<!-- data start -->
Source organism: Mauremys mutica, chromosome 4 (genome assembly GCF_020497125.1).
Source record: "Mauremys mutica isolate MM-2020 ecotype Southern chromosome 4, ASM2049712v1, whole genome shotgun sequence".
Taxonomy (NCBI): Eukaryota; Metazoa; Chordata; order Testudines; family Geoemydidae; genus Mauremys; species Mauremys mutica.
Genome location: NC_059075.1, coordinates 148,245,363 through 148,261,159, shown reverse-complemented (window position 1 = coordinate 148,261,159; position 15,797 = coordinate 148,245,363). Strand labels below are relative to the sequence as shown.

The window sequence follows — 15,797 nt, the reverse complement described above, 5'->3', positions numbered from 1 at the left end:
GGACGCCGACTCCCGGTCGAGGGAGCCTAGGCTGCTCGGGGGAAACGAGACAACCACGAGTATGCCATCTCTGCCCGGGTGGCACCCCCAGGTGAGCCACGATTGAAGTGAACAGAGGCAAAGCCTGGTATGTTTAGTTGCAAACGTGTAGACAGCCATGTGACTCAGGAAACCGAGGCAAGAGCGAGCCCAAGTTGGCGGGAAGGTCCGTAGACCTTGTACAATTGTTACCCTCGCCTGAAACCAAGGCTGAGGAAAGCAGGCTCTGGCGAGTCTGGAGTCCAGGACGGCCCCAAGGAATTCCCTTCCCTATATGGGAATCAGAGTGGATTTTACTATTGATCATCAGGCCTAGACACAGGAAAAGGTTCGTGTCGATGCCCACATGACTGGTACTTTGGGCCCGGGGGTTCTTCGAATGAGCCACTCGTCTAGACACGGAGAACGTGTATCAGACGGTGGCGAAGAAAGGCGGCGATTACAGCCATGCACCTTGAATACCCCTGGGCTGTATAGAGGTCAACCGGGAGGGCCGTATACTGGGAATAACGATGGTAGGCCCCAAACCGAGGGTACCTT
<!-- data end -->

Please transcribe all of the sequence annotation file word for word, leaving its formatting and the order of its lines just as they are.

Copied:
Source organism: Mauremys mutica, chromosome 4 (genome assembly GCF_020497125.1).
Source record: "Mauremys mutica isolate MM-2020 ecotype Southern chromosome 4, ASM2049712v1, whole genome shotgun sequence".
Taxonomy (NCBI): Eukaryota; Metazoa; Chordata; order Testudines; family Geoemydidae; genus Mauremys; species Mauremys mutica.
Genome location: NC_059075.1, coordinates 148,245,363 through 148,261,159, shown reverse-complemented (window position 1 = coordinate 148,261,159; position 15,797 = coordinate 148,245,363). Strand labels below are relative to the sequence as shown.

The window sequence follows — 15,797 nt, the reverse complement described above, 5'->3', positions numbered from 1 at the left end:
GGACGCCGACTCCCGGTCGAGGGAGCCTAGGCTGCTCGGGGGAAACGAGACAACCACGAGTATGCCATCTCTGCCCGGGTGGCACCCCCAGGTGAGCCACGATTGAAGTGAACAGAGGCAAAGCCTGGTATGTTTAGTTGCAAACGTGTAGACAGCCATGTGACTCAGGAAACCGAGGCAAGAGCGAGCCCAAGTTGGCGGGAAGGTCCGTAGACCTTGTACAATTGTTACCCTCGCCTGAAACCAAGGCTGAGGAAAGCAGGCTCTGGCGAGTCTGGAGTCCAGGACGGCCCCAAGGAATTCCCTTCCCTATATGGGAATCAGAGTGGATTTTACTATTGATCATCAGGCCTAGACACAGGAAAAGGTTCGTGTCGATGCCCACATGACTGGTACTTTGGGCCCGGGGGTTCTTCGAATGAGCCACTCGTCTAGACACGGAGAACGTGTATCAGACGGTGGCGAAGAAAGGCGGCGATTACAGCCATGCACCTTGAATACCCCTGGGCTGTATAGAGGTCAACCGGGAGGGCCGTATACTGGGAATAACGATGGTAGGCCCCAAACCGAGGGTACCTT